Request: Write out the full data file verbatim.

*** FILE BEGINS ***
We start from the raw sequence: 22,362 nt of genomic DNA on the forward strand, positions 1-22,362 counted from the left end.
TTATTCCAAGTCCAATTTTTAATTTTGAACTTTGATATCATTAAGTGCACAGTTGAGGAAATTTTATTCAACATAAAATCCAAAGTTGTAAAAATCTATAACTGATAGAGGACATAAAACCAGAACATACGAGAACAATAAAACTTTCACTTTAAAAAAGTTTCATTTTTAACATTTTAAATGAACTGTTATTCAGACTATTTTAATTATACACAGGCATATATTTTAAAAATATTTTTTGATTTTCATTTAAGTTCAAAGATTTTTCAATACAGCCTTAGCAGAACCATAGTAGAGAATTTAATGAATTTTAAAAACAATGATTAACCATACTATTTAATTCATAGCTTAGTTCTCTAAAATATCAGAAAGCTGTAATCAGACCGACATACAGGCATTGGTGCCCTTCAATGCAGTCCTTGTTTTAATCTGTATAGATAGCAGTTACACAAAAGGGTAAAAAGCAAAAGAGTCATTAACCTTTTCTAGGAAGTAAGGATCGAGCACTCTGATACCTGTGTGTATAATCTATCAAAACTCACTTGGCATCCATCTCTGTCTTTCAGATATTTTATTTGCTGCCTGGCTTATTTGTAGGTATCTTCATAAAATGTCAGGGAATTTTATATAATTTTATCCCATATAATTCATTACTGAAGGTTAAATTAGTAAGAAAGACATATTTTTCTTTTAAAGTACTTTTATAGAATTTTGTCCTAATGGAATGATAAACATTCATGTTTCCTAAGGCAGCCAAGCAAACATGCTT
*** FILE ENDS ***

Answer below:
We start from the raw sequence: 22,362 nt of genomic DNA on the forward strand, positions 1-22,362 counted from the left end.
TTATTCCAAGTCCAATTTTTAATTTTGAACTTTGATATCATTAAGTGCACAGTTGAGGAAATTTTATTCAACATAAAATCCAAAGTTGTAAAAATCTATAACTGATAGAGGACATAAAACCAGAACATACGAGAACAATAAAACTTTCACTTTAAAAAAGTTTCATTTTTAACATTTTAAATGAACTGTTATTCAGACTATTTTAATTATACACAGGCATATATTTTAAAAATATTTTTTGATTTTCATTTAAGTTCAAAGATTTTTCAATACAGCCTTAGCAGAACCATAGTAGAGAATTTAATGAATTTTAAAAACAATGATTAACCATACTATTTAATTCATAGCTTAGTTCTCTAAAATATCAGAAAGCTGTAATCAGACCGACATACAGGCATTGGTGCCCTTCAATGCAGTCCTTGTTTTAATCTGTATAGATAGCAGTTACACAAAAGGGTAAAAAGCAAAAGAGTCATTAACCTTTTCTAGGAAGTAAGGATCGAGCACTCTGATACCTGTGTGTATAATCTATCAAAACTCACTTGGCATCCATCTCTGTCTTTCAGATATTTTATTTGCTGCCTGGCTTATTTGTAGGTATCTTCATAAAATGTCAGGGAATTTTATATAATTTTATCCCATATAATTCATTACTGAAGGTTAAATTAGTAAGAAAGACATATTTTTCTTTTAAAGTACTTTTATAGAATTTTGTCCTAATGGAATGATAAACATTCATGTTTCCTAAGGCAGCCAAGCAAACATGCTT